Ethel L. Watts, As Aunt and Next Friend for Patricia Sumlinand John T. Sumlin, Minors, et al., Appellants, v. John G. Veneman, Acting Secretary of Health, Education and Welfare, 476 F.2d 529 (D.C. Cir. 1973)Annotate this Case
Byron K. Welch and Rosalyn B. Bell, Washington, D. C., were on the brief for appellants.
Harold H. Titus, Jr., U. S. Atty., Kathryn H. Baldwin and William Kanter, Attys., Department of Justice, were on the brief for appellee.
Before McGOWAN, TAMM and WILKEY, Circuit Judges.
In this action two distinct groups of illegitimate children seek Social Security benefits allegedly due them as the children of a deceased fully insured wage earner.
The children of deceased wage earner Jones (the Marlowe claimants), although illegitimate, had been recognized by Jones, were living with Jones at the time of his death, and were dependent upon Jones for their support. It was agreed by all parties that these children were eligible to receive payments under the applicable Social Security laws.1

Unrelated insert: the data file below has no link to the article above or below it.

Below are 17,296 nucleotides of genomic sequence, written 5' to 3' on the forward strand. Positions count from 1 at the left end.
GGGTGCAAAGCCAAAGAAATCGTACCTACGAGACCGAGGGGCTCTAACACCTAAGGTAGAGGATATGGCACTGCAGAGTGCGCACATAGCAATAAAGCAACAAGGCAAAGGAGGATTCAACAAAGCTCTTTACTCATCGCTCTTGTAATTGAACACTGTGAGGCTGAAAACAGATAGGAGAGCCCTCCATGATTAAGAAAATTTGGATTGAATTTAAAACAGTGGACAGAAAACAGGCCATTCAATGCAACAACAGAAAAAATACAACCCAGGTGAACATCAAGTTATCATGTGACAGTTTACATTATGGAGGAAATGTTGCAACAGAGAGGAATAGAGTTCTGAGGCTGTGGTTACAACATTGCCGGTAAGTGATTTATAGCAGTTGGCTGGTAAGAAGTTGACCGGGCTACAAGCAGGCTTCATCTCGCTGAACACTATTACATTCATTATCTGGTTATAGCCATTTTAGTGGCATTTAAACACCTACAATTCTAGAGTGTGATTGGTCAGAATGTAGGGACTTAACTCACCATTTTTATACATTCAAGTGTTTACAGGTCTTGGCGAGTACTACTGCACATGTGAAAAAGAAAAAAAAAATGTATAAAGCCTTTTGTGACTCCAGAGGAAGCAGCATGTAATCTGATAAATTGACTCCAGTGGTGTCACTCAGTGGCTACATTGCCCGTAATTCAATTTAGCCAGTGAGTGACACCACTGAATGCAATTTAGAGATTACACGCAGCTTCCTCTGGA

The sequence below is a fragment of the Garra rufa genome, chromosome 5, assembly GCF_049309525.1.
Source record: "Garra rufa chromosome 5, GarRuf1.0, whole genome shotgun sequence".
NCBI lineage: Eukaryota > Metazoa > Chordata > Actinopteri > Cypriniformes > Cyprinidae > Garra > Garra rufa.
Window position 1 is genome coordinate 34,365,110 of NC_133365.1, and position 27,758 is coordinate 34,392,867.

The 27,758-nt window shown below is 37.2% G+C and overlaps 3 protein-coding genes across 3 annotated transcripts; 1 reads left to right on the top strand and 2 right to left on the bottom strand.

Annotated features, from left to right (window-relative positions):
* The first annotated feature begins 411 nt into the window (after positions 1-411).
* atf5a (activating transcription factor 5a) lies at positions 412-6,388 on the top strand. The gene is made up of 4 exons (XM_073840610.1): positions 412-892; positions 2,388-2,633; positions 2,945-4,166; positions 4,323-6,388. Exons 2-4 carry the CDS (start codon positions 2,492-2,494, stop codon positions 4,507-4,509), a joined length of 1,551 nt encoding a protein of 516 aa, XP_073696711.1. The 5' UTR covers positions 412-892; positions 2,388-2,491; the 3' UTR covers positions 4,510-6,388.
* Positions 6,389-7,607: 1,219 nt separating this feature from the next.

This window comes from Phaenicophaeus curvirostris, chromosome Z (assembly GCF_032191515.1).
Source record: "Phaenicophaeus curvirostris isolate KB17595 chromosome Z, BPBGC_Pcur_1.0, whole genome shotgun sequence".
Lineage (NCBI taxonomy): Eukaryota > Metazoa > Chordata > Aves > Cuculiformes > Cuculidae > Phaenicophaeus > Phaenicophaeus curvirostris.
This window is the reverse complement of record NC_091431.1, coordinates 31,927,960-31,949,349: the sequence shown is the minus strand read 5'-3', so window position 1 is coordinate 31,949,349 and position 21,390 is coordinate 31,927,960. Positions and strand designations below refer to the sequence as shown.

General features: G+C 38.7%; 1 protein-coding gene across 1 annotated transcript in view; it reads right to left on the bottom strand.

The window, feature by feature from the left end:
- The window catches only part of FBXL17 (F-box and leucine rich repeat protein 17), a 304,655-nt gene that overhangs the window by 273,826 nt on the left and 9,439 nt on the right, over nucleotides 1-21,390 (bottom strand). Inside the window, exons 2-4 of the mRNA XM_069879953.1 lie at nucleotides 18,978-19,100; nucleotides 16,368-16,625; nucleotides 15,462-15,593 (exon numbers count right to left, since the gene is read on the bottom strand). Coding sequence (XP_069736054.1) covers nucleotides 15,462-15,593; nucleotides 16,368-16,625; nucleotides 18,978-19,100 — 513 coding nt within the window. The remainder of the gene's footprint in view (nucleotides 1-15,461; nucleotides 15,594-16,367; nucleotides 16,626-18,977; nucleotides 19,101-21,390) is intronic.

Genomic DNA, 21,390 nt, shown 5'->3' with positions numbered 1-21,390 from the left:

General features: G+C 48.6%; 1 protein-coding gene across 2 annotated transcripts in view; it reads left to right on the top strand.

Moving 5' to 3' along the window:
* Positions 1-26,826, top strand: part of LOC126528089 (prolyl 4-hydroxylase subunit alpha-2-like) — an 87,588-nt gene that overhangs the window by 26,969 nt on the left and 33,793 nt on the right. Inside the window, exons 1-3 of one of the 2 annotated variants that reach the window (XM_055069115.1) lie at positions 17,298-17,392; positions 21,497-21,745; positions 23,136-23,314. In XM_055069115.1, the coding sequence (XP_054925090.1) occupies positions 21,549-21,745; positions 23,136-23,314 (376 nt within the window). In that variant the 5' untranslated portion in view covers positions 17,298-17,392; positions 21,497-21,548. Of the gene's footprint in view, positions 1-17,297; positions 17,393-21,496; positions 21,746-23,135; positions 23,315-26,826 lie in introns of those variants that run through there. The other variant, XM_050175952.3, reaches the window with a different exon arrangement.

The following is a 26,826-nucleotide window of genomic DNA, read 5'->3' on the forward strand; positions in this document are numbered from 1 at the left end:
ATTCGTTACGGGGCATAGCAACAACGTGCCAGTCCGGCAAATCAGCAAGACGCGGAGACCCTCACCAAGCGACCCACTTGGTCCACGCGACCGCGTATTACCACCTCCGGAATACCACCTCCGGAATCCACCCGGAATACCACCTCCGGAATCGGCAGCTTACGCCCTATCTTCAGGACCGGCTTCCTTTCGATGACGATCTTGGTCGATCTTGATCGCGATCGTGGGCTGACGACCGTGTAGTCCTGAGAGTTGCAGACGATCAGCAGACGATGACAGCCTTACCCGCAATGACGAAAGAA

The amount of these payments was reduced to zero, however, because decedent Jones died with two legitimate children in addition to the illegitimate children who are represented in this suit. The law provides that when a wage earner dies with both legitimate and illegitimate children, the payments due the legitimate children shall be paid first; if the payments due the legitimate children consume all of the amount payable to the dependents of the deceased, the illegitimate children receive nothing.2 Thus, although both the legitimate and the illegitimate children were dependents of the deceased and although the illegitimates could have received benefits had there been no legitimate children, the illegitimate children of deceased wage earner Jones received nothing. The illegitimate children of Jones protest and claim that due process requires that the Social Security payments be apportioned equally among the children of Jones regardless of their status.